How we work
In a world where children are being constantly weighed and measured and judged accordingly, we, in contrast, consider each contribution from the children to be valuable and unique. They are able to express themselves in a safe environment, thereby addressing a deep-felt need in them to give. We believe that these reasons could be why the children enjoy the painting activities so much.
As an inspiration for the painting activity we use colours and connect them to the body, human needs and life in general. We also use short and relevant stories. The following list describes practical features of the work:
• We paint on Huntonite wall plates, cut, primed and partially sponsored by the cornerstone factory in Bindal, TALGØ Dører.
• The wallplates are 51 x 74 cm.
• All frames are identical of shape, made to our own design.
• A label with the title of the painting (chosen by the child) is present on each frame.
• Sometimes the children also add a description of the painting.
We want to see the children leave for home with a feeling of being taken seriously. We therefore place an emphasis on quality during the production process.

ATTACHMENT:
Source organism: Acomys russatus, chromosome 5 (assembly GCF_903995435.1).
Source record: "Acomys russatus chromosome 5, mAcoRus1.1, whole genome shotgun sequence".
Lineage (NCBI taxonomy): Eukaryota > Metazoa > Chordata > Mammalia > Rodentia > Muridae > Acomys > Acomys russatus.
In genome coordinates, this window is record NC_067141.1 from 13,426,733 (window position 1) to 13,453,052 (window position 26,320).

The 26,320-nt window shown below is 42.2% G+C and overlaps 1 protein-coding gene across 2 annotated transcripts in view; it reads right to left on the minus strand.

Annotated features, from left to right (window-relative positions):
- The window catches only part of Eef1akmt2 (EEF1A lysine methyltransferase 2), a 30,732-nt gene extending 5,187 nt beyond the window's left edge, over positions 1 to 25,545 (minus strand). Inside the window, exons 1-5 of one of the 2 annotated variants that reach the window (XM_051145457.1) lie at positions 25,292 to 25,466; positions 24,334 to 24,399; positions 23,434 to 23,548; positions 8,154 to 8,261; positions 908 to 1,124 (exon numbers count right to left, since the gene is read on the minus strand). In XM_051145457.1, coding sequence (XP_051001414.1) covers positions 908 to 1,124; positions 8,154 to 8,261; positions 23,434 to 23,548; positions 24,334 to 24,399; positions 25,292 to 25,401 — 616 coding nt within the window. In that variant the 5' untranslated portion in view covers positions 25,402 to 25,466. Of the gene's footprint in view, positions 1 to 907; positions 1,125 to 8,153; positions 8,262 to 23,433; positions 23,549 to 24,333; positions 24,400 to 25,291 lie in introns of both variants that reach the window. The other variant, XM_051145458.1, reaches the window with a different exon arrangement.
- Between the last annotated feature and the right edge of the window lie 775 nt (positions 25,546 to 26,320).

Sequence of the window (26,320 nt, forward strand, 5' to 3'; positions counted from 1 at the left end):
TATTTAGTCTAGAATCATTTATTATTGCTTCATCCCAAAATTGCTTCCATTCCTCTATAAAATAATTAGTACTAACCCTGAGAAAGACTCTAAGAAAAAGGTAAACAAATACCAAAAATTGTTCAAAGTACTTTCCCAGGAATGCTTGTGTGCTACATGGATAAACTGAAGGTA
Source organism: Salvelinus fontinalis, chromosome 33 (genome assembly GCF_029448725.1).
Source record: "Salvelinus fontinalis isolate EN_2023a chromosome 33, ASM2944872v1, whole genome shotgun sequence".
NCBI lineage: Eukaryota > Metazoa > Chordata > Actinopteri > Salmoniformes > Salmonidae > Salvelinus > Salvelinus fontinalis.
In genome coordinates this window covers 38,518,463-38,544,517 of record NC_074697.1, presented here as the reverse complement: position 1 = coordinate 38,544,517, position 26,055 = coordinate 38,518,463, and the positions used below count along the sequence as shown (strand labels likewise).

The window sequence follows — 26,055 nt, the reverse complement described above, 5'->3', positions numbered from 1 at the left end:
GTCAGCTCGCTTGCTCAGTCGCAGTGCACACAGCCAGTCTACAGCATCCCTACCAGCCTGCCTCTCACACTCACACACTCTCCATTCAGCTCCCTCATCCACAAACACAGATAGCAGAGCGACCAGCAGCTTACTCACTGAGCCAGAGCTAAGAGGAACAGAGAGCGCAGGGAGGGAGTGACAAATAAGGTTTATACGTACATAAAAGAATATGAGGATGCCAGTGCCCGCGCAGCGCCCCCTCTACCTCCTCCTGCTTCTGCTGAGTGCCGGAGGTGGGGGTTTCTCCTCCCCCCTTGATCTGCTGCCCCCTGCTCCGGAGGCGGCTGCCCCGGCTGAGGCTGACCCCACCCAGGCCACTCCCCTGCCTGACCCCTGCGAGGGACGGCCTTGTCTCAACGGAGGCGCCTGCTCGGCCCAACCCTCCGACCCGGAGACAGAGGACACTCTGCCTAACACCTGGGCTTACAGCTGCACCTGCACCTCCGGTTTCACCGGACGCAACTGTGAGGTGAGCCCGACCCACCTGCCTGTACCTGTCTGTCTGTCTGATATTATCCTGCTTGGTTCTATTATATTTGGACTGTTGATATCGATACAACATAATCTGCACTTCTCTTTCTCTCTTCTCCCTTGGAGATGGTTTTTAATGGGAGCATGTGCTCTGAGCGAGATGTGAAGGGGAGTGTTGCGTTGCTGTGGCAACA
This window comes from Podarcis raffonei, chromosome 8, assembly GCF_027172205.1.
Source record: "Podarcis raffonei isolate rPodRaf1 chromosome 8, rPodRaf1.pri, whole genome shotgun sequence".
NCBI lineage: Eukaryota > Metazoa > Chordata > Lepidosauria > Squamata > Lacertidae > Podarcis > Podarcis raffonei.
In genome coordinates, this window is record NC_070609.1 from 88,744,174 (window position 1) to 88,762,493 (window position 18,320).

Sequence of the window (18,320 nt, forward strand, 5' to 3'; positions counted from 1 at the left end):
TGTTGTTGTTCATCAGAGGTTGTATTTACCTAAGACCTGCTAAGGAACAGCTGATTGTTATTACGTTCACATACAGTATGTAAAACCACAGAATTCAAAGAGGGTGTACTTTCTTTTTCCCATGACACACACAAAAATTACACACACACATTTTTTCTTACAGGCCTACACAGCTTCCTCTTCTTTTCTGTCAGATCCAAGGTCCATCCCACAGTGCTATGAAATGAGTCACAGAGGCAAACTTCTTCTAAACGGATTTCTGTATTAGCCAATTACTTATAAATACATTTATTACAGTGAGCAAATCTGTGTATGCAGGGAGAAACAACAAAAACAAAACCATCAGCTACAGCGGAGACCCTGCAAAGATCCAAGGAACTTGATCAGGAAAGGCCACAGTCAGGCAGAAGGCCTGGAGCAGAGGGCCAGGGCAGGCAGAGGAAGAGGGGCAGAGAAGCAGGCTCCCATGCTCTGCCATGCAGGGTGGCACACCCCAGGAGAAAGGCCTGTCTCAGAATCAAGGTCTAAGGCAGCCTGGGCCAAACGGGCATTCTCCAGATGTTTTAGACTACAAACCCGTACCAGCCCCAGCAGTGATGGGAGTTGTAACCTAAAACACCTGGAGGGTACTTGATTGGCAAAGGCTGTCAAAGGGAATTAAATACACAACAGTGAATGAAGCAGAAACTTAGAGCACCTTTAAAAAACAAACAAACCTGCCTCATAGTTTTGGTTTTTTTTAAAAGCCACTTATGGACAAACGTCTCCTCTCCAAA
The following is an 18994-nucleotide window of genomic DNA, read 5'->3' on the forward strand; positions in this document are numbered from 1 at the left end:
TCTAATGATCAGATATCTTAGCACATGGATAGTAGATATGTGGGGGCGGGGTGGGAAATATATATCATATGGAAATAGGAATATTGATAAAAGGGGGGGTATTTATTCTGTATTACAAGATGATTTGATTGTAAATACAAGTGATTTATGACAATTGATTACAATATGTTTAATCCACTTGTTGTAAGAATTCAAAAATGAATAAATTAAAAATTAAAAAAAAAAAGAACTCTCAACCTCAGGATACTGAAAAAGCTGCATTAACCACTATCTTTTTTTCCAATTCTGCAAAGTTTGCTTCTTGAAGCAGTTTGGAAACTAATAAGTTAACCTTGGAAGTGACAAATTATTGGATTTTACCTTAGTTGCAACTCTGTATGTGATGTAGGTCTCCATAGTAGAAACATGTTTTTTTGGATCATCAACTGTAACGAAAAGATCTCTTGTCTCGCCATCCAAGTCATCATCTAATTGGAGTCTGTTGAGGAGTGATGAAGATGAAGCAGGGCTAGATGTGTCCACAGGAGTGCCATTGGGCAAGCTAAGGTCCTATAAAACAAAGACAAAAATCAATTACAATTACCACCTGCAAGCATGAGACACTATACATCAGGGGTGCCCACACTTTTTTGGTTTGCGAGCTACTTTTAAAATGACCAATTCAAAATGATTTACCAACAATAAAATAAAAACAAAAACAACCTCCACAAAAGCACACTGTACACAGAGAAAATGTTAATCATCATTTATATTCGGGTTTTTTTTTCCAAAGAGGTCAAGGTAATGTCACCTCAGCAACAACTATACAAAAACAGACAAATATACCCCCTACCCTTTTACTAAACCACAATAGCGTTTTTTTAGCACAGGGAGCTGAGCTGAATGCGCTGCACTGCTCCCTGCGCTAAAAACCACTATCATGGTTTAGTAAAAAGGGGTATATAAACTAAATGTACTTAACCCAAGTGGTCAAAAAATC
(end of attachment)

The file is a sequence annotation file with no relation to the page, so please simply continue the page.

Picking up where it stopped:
Workshops and Exhibitions
We emphasize both the collective and individual processes in our work
We strive to cooperate with all interested institutions and individuals. The focus is always on peace and friendship among people and between nations. We would like to mention the Norwegian Ministry of Defence in particular, because our cooperation with them is very good. Our exhibition there was opened in 2009 by Grete Faremo. It remains in the Ministry today. We replace the paintings there periodically so that more children can contribute. We do the same thing elsewhere too – we have workshops and exhibitions in many different countries. Our method has been proven to work across different cultures and languages because we focus on intuition and the wordless language.
Exhibition in Gallery R5, Ministry of Culture, Oslo
The Norwegian Defence Minister, Mrs. Grete Faremo
Exhibition in the Defense Museum in Norway